# Monitoring CPU Usage of your Jobs

There are two ways to monitor your running job:

1. Run unix command top on the compute node where your job is executing, or
2. Query LSF via bjobs for current running jobs

Both have their advantages and disadvantages, which we'll discuss below. In either case, either method will give you real-time feedback on how your code is behaving.

Running top on the compute node:

1) Use bjobs to figure out what execution host (EXEC_HOST) your job is running on

2) For each host, get an interactive session on that machine (replace EXEC_HOST with the actual machine name, e.g rhrcsnod05)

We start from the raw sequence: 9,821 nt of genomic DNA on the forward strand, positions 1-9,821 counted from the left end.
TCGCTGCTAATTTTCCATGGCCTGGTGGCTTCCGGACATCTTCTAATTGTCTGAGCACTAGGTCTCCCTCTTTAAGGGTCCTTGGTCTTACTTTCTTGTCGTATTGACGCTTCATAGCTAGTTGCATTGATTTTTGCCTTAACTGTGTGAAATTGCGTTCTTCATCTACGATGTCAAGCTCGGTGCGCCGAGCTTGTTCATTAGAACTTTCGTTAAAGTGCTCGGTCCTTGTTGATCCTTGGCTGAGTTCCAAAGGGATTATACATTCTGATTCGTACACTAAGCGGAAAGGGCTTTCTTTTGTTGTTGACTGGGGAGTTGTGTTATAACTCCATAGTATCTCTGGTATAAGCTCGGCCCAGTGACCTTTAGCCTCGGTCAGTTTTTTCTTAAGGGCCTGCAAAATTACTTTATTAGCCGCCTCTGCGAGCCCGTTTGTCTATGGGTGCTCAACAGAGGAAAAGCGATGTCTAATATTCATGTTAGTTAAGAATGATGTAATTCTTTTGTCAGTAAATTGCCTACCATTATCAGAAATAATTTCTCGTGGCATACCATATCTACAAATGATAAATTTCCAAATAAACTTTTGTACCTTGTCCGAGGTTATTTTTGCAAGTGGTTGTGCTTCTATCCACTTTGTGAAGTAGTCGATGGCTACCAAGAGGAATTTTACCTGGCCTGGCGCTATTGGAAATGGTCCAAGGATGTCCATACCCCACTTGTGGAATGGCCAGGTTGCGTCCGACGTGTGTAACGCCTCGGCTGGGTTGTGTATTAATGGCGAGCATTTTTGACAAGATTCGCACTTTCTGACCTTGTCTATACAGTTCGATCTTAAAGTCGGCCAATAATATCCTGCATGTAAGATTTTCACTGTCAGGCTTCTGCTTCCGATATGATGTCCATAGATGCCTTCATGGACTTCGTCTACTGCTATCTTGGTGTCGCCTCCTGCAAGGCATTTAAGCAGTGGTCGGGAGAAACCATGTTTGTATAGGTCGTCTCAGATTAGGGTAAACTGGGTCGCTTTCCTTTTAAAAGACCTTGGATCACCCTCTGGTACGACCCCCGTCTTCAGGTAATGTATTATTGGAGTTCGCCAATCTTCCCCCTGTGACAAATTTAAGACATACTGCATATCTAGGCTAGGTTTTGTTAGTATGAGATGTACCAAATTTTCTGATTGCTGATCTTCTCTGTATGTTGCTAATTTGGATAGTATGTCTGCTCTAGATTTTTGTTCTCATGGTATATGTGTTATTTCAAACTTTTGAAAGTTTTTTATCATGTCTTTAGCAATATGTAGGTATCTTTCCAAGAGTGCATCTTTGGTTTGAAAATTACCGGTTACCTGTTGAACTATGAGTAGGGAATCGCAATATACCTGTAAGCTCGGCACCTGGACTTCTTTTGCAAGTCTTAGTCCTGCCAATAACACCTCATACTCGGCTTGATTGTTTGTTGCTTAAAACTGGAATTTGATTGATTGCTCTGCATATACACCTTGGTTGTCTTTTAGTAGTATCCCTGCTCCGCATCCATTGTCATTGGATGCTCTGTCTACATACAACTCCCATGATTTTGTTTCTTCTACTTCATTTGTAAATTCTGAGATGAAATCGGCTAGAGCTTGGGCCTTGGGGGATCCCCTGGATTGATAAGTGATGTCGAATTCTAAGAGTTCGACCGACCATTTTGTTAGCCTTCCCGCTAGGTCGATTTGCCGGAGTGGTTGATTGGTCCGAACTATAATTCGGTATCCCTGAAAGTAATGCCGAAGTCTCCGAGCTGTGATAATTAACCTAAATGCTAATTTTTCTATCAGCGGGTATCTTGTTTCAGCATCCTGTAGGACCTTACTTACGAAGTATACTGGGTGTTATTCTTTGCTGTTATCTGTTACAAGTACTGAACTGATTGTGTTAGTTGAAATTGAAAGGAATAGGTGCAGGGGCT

bsub -q interactive -Is -W 24:00 -R "rusage[mem=1000]" -m EXEC_HOST /bin/bash


(This command gets a bash shell on the named machine with 1 core for 24 hrs with 1000 MB of RAM)

3) Run top, and watch for your processes.

4) (Optional) Press u and enter your username to view only your processes.

5) (Optional) Press 1 (the number one) to see the utilization of each cpu core or hyperthread.

6) Press q or ctrl-c to stop monitoring.

Monitoring execution via bjobs output

This is less precise as LSF (the scheduler) must collect runtime data on a periodic basis from the execution hosts, so there will be a lag in information. Also, you may not have information for the first 1 to 5 minutes of your job.

1) use bjobs to figure out the job IDs for your jobs

2) for each job, use bjobs -l jobID to get job details

3) look at the IDLE_FACTOR statistic. For a 1 core job at 100% efficiency, this will be 1. For a 2 core job, this will be 2, etc. An example of threading out would be asking for 2 cores and seeing a value of > 2.5 (e.g. 4, 6, etc).